Small Can Be Great

Foreword from ShareInvestor

This article “Small Can Be Great” by Jonathan Kwok was first published in The Straits Times (INVEST) on 15 Jul 2012 and is reproduced in this blog in its entirety.

There is value to be found among small-cap counters but do be patient and diversify, say analysts

Small-capitalisation stocks may not be something that many investors look at but there could be winners among these firms, say analysts.

The stocks may, for example, be trading below their intrinsic value. The key is being able to separate the wheat from the chaff and being prudent with one’s investment capital.

Mr Terence Wong, head of research at DMG & Partners Securities, is a believer and he maintains a model portfolio of small and mid-cap stocks with market values below $1 billion. In the first quarter, the portfolio grew 24 per cent, outpacing the blue-chip Straits Times Index as well as the FTSE ST Small Cap Index.

“Choosing a small-cap stock is similar to choosing a larger stock,” he said. “First I look at the company and business, then the management team. If I like these, then I look at the financials of the company such as the balance sheet.”

He uses ratios such as price to book, price to earnings and dividend yield to value the stock, adding: “The company may be good but is the pricing attractive?”

One aspect that Mr Wong pays more attention to in smaller companies is management and corporate governance, as the risks of problems occurring in such companies can be larger than in blue-chip companies.

“These companies may be relatively young and there may be fewer internal controls,” he said.

There is no set definition as to what counts as a small and a mid-cap company and, in practice, the line can be blurred. Some analysts, like Mr Wong, consider stocks with a market value of $1 billion and below to be small-cap and “smaller-sized” mid-cap stocks.

Mr Roger Tan, chief executive of Sias Research, agrees that the factors to look at in analysing a company’s fundamentals are the same, regardless of its size.

“Ultimately, we are looking for companies that can generate returns at or above the cost of capital,” he said.

One risk with small caps, he said, is that they generally have limited resources and ability to acquire financing. This may lead to problems keeping afloat when the economy or the specific industry is facing problems.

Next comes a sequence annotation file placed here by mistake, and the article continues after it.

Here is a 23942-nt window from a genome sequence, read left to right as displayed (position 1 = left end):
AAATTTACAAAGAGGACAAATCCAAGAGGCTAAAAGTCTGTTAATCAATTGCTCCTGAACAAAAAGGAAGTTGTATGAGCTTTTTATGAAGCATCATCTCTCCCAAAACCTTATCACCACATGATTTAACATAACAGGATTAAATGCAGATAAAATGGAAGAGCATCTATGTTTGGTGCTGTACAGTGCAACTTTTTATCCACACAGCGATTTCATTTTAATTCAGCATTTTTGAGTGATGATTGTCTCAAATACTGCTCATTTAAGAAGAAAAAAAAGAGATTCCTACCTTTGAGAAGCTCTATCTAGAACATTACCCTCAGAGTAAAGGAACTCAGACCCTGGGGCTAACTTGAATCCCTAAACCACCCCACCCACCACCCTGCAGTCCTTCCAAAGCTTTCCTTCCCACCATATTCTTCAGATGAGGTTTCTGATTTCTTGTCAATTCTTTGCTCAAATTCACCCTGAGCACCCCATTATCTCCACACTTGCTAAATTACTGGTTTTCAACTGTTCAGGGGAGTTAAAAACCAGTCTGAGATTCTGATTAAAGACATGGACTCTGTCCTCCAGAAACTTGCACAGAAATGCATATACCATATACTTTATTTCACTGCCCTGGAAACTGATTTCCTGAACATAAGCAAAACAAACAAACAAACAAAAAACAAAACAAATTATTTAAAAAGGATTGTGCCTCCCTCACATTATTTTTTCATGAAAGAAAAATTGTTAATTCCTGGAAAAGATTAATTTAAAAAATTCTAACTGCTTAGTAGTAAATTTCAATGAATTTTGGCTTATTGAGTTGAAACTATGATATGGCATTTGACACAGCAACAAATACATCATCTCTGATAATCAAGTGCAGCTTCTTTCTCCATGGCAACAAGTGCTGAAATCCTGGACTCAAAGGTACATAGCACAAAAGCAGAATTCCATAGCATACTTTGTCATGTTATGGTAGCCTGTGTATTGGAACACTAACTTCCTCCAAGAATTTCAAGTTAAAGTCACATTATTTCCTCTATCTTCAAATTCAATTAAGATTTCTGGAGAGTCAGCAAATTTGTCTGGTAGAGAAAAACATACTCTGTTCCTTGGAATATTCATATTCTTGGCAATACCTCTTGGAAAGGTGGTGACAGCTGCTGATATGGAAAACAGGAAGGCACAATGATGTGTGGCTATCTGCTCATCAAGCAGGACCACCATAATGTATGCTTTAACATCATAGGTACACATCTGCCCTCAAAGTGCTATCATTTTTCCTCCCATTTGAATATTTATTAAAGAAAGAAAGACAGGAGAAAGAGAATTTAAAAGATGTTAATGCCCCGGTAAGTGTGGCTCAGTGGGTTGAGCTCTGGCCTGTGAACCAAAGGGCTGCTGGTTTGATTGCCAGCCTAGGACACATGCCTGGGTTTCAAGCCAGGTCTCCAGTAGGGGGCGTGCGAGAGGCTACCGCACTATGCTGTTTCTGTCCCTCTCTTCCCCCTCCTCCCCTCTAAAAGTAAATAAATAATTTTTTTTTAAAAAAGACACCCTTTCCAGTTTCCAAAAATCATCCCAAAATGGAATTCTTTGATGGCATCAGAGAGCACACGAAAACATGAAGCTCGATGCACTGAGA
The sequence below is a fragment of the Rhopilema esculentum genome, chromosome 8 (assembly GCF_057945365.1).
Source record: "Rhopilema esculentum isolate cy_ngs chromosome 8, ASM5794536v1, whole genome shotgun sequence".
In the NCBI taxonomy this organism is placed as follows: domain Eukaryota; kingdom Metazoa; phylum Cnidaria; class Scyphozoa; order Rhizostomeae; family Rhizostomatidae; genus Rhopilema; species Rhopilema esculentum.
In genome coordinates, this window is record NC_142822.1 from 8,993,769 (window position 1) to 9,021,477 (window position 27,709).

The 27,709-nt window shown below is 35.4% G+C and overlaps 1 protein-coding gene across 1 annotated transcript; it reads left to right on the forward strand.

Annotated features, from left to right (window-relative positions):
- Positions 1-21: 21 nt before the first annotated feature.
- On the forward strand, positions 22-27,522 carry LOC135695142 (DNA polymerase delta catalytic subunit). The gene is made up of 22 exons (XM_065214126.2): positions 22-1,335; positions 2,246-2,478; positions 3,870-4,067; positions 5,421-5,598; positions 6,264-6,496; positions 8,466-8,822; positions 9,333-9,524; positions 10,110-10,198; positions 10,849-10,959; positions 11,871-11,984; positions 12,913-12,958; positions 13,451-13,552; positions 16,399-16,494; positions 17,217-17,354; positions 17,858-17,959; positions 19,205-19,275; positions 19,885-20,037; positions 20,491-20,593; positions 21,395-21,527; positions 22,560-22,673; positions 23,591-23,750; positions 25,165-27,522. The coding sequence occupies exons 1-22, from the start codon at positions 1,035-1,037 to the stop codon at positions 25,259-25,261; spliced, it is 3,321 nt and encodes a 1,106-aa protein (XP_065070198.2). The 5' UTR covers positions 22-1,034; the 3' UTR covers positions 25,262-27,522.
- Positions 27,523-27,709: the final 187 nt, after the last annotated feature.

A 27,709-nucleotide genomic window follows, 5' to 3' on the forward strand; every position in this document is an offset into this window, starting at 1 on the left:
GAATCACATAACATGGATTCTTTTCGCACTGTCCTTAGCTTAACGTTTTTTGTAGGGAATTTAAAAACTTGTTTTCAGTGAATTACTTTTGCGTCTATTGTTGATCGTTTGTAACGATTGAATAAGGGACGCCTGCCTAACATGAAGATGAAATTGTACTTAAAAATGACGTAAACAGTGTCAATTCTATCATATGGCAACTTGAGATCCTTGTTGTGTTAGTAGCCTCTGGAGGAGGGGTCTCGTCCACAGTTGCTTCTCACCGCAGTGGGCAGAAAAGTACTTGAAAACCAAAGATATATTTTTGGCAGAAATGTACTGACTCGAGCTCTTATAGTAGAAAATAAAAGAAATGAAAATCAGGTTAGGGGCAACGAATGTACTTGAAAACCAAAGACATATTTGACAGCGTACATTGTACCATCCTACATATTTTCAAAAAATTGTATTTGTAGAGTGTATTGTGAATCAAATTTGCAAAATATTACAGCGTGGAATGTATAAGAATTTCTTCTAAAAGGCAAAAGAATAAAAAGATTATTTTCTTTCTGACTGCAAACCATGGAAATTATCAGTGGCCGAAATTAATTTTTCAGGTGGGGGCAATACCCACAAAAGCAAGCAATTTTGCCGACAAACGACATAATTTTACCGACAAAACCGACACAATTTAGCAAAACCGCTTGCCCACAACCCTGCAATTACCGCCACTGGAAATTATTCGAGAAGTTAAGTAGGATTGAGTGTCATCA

“Due to limited resources, their strategies are not just about profitability but also survivability,” he said. Therefore, attention has to be paid to factors such as business strategy and the companies’ ability to find flexible financial arrangements.

When buying based on company fundamentals – analysing each company and buying stocks currently undervalued by the market – investors may have to wait for a long time for the price to appreciate to its fair value.

While some pay out attractive dividends, other companies may reinvest their earnings into growth opportunities, giving no immediate return to the investors. Patience is thus vital.

Less patient market players may choose to practise short-term trading. Here, investors buy stocks not based on the strength of the actual business, but on factors such as price momentum.

Before starting, it is useful to have an understanding of technical analysis and trading strategies.

“On the technical level, small to mid-caps tend to suffer from speculative cycles, making their share prices highly volatile,” said Mr Tan. “This means that traders have the opportunity to make huge returns but may suffer huge losses if the timing is wrong.”

Diversification is also vital when dealing with small-cap stocks. Remisier Gary Goh says that whenever he buys smaller counters, he does not sink in a lot of money in each stock and treats it as a speculative play.

“If you buy 10 small caps, maybe three or four will lose value, three or four may just stay there and there may be one or two that will perform well,” he said.

“If you have a higher risk tolerance, small caps may be a good idea. But no matter how confident you are of the company, due to its size, it tends to have a higher risk.”